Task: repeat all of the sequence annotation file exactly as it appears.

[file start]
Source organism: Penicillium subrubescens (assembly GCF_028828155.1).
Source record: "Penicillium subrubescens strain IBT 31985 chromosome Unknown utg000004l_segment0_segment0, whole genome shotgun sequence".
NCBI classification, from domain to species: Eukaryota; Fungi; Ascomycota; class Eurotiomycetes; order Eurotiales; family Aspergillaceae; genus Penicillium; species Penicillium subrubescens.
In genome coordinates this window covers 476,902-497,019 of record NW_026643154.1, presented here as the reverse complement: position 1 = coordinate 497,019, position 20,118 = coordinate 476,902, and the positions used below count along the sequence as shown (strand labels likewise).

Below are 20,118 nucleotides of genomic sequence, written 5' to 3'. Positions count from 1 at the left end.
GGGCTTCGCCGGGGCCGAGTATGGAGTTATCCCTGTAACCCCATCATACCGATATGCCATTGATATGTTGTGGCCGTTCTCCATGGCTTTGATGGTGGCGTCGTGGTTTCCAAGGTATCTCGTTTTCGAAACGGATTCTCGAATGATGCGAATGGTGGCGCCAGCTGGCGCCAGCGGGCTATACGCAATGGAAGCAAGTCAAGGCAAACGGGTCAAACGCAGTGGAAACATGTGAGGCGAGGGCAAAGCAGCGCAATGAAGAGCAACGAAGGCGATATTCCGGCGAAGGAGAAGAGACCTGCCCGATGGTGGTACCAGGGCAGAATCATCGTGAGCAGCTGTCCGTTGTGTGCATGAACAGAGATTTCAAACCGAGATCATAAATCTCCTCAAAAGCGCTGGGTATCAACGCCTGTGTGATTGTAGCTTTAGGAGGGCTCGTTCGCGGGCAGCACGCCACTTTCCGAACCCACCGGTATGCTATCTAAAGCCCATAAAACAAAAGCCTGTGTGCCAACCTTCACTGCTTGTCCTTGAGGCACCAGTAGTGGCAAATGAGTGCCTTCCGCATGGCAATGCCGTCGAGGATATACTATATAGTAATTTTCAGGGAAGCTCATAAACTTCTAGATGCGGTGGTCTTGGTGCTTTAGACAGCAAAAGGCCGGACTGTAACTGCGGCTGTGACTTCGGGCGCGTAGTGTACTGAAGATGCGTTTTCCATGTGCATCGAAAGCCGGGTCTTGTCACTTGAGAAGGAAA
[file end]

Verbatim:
Source organism: Penicillium subrubescens (assembly GCF_028828155.1).
Source record: "Penicillium subrubescens strain IBT 31985 chromosome Unknown utg000004l_segment0_segment0, whole genome shotgun sequence".
NCBI classification, from domain to species: Eukaryota; Fungi; Ascomycota; class Eurotiomycetes; order Eurotiales; family Aspergillaceae; genus Penicillium; species Penicillium subrubescens.
In genome coordinates this window covers 476,902-497,019 of record NW_026643154.1, presented here as the reverse complement: position 1 = coordinate 497,019, position 20,118 = coordinate 476,902, and the positions used below count along the sequence as shown (strand labels likewise).

Below are 20,118 nucleotides of genomic sequence, written 5' to 3'. Positions count from 1 at the left end.
GGGCTTCGCCGGGGCCGAGTATGGAGTTATCCCTGTAACCCCATCATACCGATATGCCATTGATATGTTGTGGCCGTTCTCCATGGCTTTGATGGTGGCGTCGTGGTTTCCAAGGTATCTCGTTTTCGAAACGGATTCTCGAATGATGCGAATGGTGGCGCCAGCTGGCGCCAGCGGGCTATACGCAATGGAAGCAAGTCAAGGCAAACGGGTCAAACGCAGTGGAAACATGTGAGGCGAGGGCAAAGCAGCGCAATGAAGAGCAACGAAGGCGATATTCCGGCGAAGGAGAAGAGACCTGCCCGATGGTGGTACCAGGGCAGAATCATCGTGAGCAGCTGTCCGTTGTGTGCATGAACAGAGATTTCAAACCGAGATCATAAATCTCCTCAAAAGCGCTGGGTATCAACGCCTGTGTGATTGTAGCTTTAGGAGGGCTCGTTCGCGGGCAGCACGCCACTTTCCGAACCCACCGGTATGCTATCTAAAGCCCATAAAACAAAAGCCTGTGTGCCAACCTTCACTGCTTGTCCTTGAGGCACCAGTAGTGGCAAATGAGTGCCTTCCGCATGGCAATGCCGTCGAGGATATACTATATAGTAATTTTCAGGGAAGCTCATAAACTTCTAGATGCGGTGGTCTTGGTGCTTTAGACAGCAAAAGGCCGGACTGTAACTGCGGCTGTGACTTCGGGCGCGTAGTGTACTGAAGATGCGTTTTCCATGTGCATCGAAAGCCGGGTCTTGTCACTTGAGAAGGAAA